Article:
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Five tips to avoid debit/credit card skimming

Debit/credit card skimming is on the rise, and not just via ATMs, either. Criminals are creatively subverting other self-service devices. Find out what you can do to prevent it from happening to you.

Of all the ways to get a person's banking credentials, the simplest is to copy the digital information on the card's magnetic stripe and visually or digitally obtain the PIN when a debit card is used. Why is that? There are a few reasons.

First, there is minimal contact with the victim. No phishing or social engineering is required. Second, debit and credit cards have what's called the Card Verification Value (CVV) or the Card Verification Data (CVD). CVV/CVD is a security code generated by the issuing bank and stored on the magnetic stripe. This means the card owner has no idea what the code is. So the only way to obtain that information is to copy all the data on the magnetic stripe. To do that, criminals initially focused on ATMs. As they gained expertise, the bad guys branched out into other self-service devices, like self-service gas pumps.

To get an understanding of how skimming works, refer to this Snopes.com article. It does a great job explaining what we're up against. Thankfully, there are things we can do to protect ourselves. Here are the top five suggestions from the experts.

1: Be familiar with the ATM's physical construction

I use the same ATM unless it's absolutely necessary to use another one. That way, I'm familiar with how it looks and I will be able to tell if something is out of place. Brian Krebs has done extensive research on ATM skimmers, and his posts have images of several working ones.

2: Make sure security cameras are trained on the ATM

Many ATMs have a low-resolution camera built in. Typically, it can't record an ATM skimmer being set up. Look for CCTV cameras trained on the ATM. That way, any motion-sensing activation can be coordinated with the ATM's camera to see if the person had a legitimate reason for being there.

3: Opt for inside ATMs

It sounds obvious, but inside ATMs are less likely to have installed skimmers. It takes some work to set up an ATM for skimming. Employees and customers would notice. Since inside ATMs may be less convenient -- and because many people are unaware of ATM skimmers -- this tip is often overlooked.

4: When it comes to self-service, look for operations that are always open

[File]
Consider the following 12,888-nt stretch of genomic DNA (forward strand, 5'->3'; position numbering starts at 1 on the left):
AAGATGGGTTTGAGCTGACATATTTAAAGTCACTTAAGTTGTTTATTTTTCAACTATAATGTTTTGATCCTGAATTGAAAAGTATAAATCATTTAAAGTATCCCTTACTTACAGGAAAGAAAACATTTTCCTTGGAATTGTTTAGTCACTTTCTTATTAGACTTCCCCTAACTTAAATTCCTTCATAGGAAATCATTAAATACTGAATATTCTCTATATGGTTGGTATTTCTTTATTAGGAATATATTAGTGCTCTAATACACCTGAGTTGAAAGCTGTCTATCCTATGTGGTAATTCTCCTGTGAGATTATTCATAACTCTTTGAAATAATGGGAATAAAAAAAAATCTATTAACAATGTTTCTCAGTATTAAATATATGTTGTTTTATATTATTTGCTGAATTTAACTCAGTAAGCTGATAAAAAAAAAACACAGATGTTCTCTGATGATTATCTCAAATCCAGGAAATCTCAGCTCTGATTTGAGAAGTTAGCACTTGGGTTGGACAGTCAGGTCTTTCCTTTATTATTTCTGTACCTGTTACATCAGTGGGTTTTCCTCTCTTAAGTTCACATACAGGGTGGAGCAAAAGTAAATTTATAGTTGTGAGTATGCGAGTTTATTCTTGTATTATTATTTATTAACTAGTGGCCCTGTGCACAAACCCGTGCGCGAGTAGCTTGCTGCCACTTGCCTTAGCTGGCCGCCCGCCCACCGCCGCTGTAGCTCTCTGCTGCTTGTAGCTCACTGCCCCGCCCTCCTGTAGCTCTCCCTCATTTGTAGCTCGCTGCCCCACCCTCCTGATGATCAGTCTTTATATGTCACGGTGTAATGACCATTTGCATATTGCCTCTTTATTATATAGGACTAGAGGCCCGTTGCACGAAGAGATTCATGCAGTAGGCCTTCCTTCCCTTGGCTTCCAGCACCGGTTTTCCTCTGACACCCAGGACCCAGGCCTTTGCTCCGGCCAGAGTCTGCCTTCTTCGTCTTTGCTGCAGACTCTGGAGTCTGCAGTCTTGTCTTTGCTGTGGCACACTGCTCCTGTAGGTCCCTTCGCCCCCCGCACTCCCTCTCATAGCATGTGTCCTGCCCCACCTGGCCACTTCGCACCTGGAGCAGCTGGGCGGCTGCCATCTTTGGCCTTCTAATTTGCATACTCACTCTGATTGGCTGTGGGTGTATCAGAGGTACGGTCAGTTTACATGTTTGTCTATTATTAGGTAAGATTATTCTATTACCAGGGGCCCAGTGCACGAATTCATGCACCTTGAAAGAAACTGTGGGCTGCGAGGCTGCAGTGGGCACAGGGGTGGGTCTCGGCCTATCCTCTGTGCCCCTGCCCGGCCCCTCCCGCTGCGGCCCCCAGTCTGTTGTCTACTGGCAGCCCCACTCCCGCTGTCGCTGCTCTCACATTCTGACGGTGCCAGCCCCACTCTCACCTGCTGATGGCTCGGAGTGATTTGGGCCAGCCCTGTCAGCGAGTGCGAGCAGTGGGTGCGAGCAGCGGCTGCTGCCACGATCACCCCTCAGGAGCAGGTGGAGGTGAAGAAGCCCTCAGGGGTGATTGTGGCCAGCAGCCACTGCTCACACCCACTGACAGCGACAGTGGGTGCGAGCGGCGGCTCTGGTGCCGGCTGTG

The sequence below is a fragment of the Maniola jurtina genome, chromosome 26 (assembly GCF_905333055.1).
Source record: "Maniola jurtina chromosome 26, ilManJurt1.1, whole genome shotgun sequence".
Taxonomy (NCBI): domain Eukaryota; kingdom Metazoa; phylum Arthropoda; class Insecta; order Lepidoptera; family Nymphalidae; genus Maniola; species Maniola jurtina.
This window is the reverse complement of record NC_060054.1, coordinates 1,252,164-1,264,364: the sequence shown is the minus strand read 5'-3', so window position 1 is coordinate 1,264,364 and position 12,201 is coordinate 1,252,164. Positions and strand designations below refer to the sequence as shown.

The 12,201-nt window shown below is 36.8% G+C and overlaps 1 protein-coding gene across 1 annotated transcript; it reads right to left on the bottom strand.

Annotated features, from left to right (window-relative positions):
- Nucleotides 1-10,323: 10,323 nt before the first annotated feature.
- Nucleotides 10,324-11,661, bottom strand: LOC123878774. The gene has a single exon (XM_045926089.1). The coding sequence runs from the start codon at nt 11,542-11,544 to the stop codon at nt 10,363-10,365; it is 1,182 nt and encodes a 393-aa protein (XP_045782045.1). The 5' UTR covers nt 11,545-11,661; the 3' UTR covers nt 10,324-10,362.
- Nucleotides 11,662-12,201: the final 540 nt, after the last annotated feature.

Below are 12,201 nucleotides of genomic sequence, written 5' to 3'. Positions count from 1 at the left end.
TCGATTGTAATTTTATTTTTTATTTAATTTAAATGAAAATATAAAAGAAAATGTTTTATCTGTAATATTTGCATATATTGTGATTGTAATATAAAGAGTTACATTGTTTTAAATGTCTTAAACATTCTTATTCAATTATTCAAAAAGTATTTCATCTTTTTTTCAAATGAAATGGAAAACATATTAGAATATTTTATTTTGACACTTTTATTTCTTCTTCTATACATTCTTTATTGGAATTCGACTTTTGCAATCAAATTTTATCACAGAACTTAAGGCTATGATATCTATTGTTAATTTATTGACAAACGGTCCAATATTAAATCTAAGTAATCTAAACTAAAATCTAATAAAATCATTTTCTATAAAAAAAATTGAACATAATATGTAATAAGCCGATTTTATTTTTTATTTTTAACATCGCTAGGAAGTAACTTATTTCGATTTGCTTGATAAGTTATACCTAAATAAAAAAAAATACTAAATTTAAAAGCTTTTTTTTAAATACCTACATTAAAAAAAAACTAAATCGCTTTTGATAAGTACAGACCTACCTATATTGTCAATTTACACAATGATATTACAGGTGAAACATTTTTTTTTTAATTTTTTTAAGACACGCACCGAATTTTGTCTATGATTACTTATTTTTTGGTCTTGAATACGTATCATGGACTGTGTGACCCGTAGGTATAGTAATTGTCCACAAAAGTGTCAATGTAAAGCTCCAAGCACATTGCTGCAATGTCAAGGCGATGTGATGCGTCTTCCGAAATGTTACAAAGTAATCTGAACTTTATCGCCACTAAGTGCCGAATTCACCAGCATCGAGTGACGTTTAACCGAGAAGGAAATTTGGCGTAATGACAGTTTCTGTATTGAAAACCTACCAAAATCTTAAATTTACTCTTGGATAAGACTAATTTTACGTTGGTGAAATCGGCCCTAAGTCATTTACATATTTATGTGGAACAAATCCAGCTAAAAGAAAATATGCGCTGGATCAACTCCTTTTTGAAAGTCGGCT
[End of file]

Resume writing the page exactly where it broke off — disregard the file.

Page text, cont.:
Surprisingly, installing skimmers in gas pumps is not that difficult. That said, having people and or employees around all the time is still a huge deterrent. That's why criminals would rather install skimmers in gas pumps of closed service stations.

5: Keep an eye on your debit/credit card when others have it

It may be hard to do, but try to keep an eye on your debit/credit card when the clerk or waiter takes it. My friend thought I was nuts until I showed him this Wired post describing how four restaurant servers managed to steal $750,000 US using hand skimmers.

Extra tip: If you use debit cards, know your liability constraints

With credit cards, liability is limited to $50 US. Debit cards are different, so find out what your bank subscribes to. Normally, liability depends on when the theft is reported. It can vary from $50 US if reported within two days to the full amount if not reported within 60 days after receiving a statement.

Final thoughts

Now that most banks are checking for their security code on the card's magnetic stripe, skimming is the only viable way to get all the required information. So when using your debit/credit card, be cautious about anything out of the ordinary.


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42 comments
ceaurovindo
ceaurovindo

I have Canadian Master Card and ATM/Debit card. I am out of Canada. All on a sudden that I have a debit balance on my bank account to the tune of thousands of dollars, and my credit card statement has few thousands of dollars. My qeuestion is my credit card limit is CAD2,000. How a credit card having a limit of CAD2,000.00 be cleared for thousands of dollars over the limit. I normally pay my credit card balance with online banking through internet. How my bank account shows that I have paid towards my credit card for thousands of dollars which I don't have? How is that possible when I've not done it. I reported it to my banker through internet and they cancelled my ATM/ and Credit card and I am in dark out of Canada. What is the solution to this fraud?

domaindirectory
domaindirectory

Great post here. These are really awesome tips about credit cards and debit. Thanks for this post. You can also check this out http://www.DebitScore.com for further reference and online tips too.

The 'G-Man.'
The 'G-Man.'

Always use a big name credit card and not your debit card for such transactions. If the worst happens big credit card company can worry about it while your hard earned debit money in the bank is safe! ATM is a different story - best bet is to shield!

JamesRL
JamesRL

I've had quite a few embarassing moments because of my banks agressive anti-fraud measures. I've had my credit card declined buying lunch for friends. I've had my debit card cancelled. I wouldn't have a problem if they contacted me first before changing my card status. They have done all of this, but as far as I can tell there has never been a credible threat on my accounts, they took action if I did anything out of my "norm" like the first time I used Paypal.

Jaqui
Jaqui